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Weighing Acts of Piety

Author: Gina Kirsch, Shevat 5773/January 2013

Summary of a talk given by Gina Kirsch at an Etta Kossowsky Study Group on the yahrzeit of
her mother, Doris Mainzer, z.l.

'Mesilat Yesharim' ch.20

Rabbi Moshe Chaim Luzzatto, The RaMChaL, in his work 'Mesilat Yesharim', The Path of the Just', gives a very systematic presentation of the steps that people need to take in order to attain the height of personal kedusha, holiness. He assumes that his readers are already just, righteous, yesharim, in the sense that they genuinely seek to improve their conduct in order to come closer to their Creator.

The Ramchal usually allows three chapters for each of the steps, each virtue under discussion:
1. a defintion;
2. guidelines for acquiring the virtue in question;
3. obstacles that may prevent or incur the loss of that virtue.

Exceptionally here, in his guidelines on piety, chassidut, he inserts a chapter on the need to examine carefully each act of piety in terms of the potential consequences. While, by definition, piety expects a person to go beyond the strict demands of the law, one should be aware that this may have undesirable consequences.

The tools for weighing an act of extra piety, the Ramchal suggests, are:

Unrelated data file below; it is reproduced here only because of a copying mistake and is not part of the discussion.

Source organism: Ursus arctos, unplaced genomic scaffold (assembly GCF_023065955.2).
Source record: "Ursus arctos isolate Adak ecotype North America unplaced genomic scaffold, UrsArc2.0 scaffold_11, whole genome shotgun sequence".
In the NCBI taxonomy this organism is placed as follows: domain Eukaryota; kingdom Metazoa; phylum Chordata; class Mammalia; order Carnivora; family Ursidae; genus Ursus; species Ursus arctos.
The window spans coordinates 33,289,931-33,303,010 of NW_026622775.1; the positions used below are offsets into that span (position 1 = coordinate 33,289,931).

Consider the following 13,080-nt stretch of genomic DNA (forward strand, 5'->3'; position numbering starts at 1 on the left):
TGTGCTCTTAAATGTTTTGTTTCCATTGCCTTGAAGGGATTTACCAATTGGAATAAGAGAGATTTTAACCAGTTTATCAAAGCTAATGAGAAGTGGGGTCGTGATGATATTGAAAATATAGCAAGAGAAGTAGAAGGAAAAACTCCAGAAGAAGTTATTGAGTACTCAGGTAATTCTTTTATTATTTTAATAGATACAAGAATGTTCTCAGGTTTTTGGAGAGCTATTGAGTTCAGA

1. a sincere wish to please the Lord;
2. an analysis of the deed;
3. keeping in mind trust in the Lord's wishes.

To illustrate the problem, Gina referred to an instance when Rabbi Akiva was conducting the service and raced through the Amida prayer, which he would usually, when not conducting the service, recite slowly and with great devotion, an act of piety. Rabbi Akiva explained that the needs of the community overrode his act of piety. Similarly, Rabbi Israel Salanter on one occasion discouraged people from using more than a minimum amount of water for the ritual washing of hands because it had taken someone much effort to bring the water. Being humane was more valuable than being pious and using the water copiously. Thus, circumstances often determine whether an act of piety is positive or not.

Further, while we should always ensure that a fellow Jew is not neglecting a commandment, piously reproaching a person who does not want to listen may harden that person and lead to further sin, which could result in the desecration of the Almighty.

We should be aware that, whereas zeal is essential in our performance of the commandments, piety might lead to excessive zeal and result in quarrels, such as the Levites showed, when each one wanted to be the one to carry the objects needed in the Tabernacle. It is sometimes wise, on the contrary, to hide one's pious act. Gina referred to the distinguished Chasid in Tel Aviv, who carried his Shtreimel, his special hat, in a bag instead of wearing it, so as not to seem ostentatious and thus, perhaps, incur mockery of a mitzva.

Whereas a mitzva has an intrinsic value that the Chasid, the pious person, loves, its performance must always be such that the outcome does not counter any other of the Lord's wishes. This is not always an easy task.